Hard Turning Isn’t Hard

For shops looking for a viable and cost-effective alternative to grinding without sacrificing efficiency or quality, hard turning is worth consideration. 

For shops looking for a viable and cost-effective alternative to grinding without sacrificing efficiency or quality, hard turning is worth consideration. Within its application range, it can help shops move toward the goal of streamlining manufacturing by eliminating or consolidating manufacturing steps.

Hard turning can produce machining results similar to grinding without the need to invest in capital equipment and the skills associated with the grinding process. It also offers speeds significantly faster than grinding: Precision specs can be machined at production rates that are 4 to 6 times faster than comparable grinding processes.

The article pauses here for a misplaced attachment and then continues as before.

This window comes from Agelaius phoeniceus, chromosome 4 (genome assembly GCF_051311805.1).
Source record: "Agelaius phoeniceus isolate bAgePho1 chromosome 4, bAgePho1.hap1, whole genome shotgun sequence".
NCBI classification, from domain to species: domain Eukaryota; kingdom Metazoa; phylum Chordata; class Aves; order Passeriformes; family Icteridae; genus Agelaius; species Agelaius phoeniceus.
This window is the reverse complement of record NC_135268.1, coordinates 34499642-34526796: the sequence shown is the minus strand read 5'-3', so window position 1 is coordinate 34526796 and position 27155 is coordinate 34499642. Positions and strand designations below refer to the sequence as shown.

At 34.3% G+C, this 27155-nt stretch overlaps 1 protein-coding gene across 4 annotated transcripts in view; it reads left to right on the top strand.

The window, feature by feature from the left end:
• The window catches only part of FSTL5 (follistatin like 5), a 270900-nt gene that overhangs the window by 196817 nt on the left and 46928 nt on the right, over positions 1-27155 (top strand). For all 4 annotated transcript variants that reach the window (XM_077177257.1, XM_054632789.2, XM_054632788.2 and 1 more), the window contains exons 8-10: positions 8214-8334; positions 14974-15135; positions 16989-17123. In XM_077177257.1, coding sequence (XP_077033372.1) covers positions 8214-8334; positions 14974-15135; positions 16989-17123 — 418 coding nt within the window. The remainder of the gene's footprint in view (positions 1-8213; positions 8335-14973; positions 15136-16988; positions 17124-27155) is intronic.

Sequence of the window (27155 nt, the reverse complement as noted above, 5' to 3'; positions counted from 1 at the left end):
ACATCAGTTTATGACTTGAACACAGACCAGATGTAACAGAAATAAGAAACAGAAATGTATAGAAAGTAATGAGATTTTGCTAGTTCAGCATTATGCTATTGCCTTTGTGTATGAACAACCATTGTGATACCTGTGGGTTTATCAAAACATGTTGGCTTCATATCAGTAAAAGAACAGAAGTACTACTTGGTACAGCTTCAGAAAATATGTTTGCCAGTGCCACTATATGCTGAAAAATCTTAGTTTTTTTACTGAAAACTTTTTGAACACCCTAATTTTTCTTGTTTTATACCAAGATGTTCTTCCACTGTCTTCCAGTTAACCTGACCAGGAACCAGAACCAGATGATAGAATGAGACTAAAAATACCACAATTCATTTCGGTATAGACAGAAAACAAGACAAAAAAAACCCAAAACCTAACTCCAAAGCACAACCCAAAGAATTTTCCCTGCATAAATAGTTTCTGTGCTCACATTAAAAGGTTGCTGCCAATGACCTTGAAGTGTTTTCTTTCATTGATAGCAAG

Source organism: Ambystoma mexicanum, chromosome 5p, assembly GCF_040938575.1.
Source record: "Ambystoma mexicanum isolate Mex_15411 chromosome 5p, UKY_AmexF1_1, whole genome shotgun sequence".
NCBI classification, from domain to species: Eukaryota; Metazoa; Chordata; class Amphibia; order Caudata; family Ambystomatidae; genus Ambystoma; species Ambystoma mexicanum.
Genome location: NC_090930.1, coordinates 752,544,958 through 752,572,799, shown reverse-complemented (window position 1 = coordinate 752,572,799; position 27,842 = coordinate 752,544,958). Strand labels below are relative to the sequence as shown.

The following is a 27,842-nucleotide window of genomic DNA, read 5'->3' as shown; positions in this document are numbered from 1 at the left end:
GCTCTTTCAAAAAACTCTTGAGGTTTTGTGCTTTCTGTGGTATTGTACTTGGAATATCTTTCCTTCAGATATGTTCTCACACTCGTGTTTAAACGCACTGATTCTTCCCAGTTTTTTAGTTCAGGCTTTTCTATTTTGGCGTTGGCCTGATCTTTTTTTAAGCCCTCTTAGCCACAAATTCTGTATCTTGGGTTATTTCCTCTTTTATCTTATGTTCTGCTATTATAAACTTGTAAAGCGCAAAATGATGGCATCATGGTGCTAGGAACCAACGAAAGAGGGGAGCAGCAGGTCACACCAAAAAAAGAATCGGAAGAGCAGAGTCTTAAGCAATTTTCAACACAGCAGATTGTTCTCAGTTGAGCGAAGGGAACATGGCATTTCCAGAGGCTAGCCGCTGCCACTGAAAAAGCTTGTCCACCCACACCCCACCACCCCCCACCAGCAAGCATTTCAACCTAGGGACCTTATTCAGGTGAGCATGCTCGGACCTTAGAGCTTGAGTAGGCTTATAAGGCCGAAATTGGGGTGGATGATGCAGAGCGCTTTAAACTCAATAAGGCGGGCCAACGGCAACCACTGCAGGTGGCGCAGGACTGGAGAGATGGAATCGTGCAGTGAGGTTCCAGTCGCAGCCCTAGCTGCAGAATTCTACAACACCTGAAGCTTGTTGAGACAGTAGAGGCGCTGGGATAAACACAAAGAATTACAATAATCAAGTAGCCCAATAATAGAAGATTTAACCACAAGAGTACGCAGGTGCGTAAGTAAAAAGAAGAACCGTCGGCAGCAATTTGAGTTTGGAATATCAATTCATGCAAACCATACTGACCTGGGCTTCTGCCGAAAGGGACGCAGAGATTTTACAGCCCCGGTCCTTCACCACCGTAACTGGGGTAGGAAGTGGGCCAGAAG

Hard turning is applied to workpieces that are 45 Rc and higher, although hard turned work is typically found in the 58 and 68 Rc range. Parts with a low length-to-diameter ratio are the best candidates for hard turning, as well as parts made from materials such as tool, bearing, stainless and case-hardened steels and Inconel, Hastelloy, Stellite and other exotic metals.

Not only does hard turning eliminate or reduce grinding operations from the production process, but it also reduces operational steps by dropping parts complete off a single machine.

In the article, “Tooling Up for Hard Turning," more information is presented about this topic, including tooling considerations for hard turning, and O.D. and I.D. cutting with hard turning.

 

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Tooling Up For Hard Turning

Hard turning isn’t hard to do. However, it does require an understanding of the process dynamics and a systematic approach to the tooling involved. This article looks at how proper preparation will deliver consistent, predictable hard-turning results.